The Forbes piece also has a bit of advice you should heed:

        As for those who insist of spreading this type of false data and conclusions without being bothered to research the obvious, serious and clearly intentional flaws in this study—and you know who you are—you do your cause no favors.

        When an organization like Cato is forced to offer up one of the most bogus studies I can recall as the means in which to make a point, rest assured that reasonable, thinking Americans will be left to conclude that the conservative side of this argument offers no real solutions—only false propaganda—and that will benefit exactly nobody.

        Sadly, conservatives like you do in fact offer no real solutions, only false propaganda. Just like I said.

        You really need to gain control of your emotions and start thinking, Cluster. Until you do, your lies will just keep going down in flames.

         
      • Cluster

        May 30, 2014 at 5:31 pm

        This was the premise of the study:

        …the federal government currently funds 126 separate programs targeted toward low-income people, 72 of which provide either cash or in-kind benefits to individuals. …no individual or family receives benefits from all 72 programs, but many recipients do receive aid from a number of the programs at any given time. …this study seeks to determine the approximate level of benefits that a typical welfare family, consisting of a single mother with two children, might receive, and to compare those benefits with the wages that a recipient would need to earn in order to take home an equivalent income.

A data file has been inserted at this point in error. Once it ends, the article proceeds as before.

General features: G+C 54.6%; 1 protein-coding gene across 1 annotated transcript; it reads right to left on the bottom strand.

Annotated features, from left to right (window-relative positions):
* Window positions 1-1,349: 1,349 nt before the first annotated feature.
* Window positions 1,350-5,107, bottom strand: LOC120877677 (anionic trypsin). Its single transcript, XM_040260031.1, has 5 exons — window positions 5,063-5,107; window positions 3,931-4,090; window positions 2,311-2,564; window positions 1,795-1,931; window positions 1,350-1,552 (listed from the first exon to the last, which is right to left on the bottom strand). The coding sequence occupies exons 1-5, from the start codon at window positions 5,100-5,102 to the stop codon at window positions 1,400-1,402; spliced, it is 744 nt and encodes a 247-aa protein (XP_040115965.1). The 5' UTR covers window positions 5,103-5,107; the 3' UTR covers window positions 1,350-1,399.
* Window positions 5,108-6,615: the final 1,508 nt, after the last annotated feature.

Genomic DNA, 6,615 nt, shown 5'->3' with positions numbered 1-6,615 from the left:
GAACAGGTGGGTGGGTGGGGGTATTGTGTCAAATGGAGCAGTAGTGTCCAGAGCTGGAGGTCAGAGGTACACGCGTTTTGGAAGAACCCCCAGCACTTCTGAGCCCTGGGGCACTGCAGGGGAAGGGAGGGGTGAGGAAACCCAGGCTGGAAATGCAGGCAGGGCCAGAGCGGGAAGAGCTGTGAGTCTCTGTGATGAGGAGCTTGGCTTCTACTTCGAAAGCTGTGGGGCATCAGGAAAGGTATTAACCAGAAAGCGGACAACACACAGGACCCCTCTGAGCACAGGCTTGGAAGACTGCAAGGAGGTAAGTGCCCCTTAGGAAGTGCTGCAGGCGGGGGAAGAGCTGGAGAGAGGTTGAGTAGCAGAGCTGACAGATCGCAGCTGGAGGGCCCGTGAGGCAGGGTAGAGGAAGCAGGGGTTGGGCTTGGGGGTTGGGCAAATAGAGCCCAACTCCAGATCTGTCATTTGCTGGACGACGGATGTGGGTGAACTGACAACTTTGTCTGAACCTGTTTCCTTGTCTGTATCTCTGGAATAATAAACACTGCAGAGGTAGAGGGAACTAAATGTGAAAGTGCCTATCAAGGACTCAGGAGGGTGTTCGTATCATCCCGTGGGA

And nothing in the article of “opinions” that you posted refute that. They certainly attack the study, but have no hard data to refute the findings. Secondly, you asserted that red state “constituents” receive the majority of welfare disbursements and you have not proven that either. You have yet to offer the hard data on your assertions. So you have failed yet again.

        Here’s another factoid for you:

        People claiming disability in the United States shot up by over 10,000 people in April, setting an all-time record for beneficiaries.

        Read more: http://www.dailymail.co.uk/news/article-2634707/Total-number-U-S-citizens-receiving-disability-reaches-record-high-nearly-11-MILLION-drawing-benefits.html#ixzz33FTe1TS4

        And one more from the Senate Budget Committee:

        Welfare becoming more attractive than work. Total welfare spending in the U.S. (if converted into cash payments) equals approximately ‘$168 per day for every household in poverty,’ higher than the $137 median income per-day.” (Senate Budget Committee)

         
      • meursault1942

        May 31, 2014 at 9:43 am

        I understand perfectly well what the premise of the study is. The problem is that the premise is a lie, and the resulting findings are lies as well. The “typical family” Cato uses isn’t typical at all. The study assumes that its “typical family” uses all welfare programs simultaneously and that its minimum-wage family uses none–a situation that is practically impossible to find. And it straight-up lies about the numbers. This piece delves deeper into the numbers and the lies behind them. It’s not pretty for your argument:

        In short – too late – there appears to be NO state where a family in the same situation as the family Cato used for their welfare calculations will be worse off if employed at a minimum wage job. Zero. None. Nada.

        To put it another way, Cato’s statement that, “The current welfare system provides such a high level of benefits that it acts as a disincentive for work,” is not just a lie in general, it’s a lie in all 50 states, and in the District of Columbia.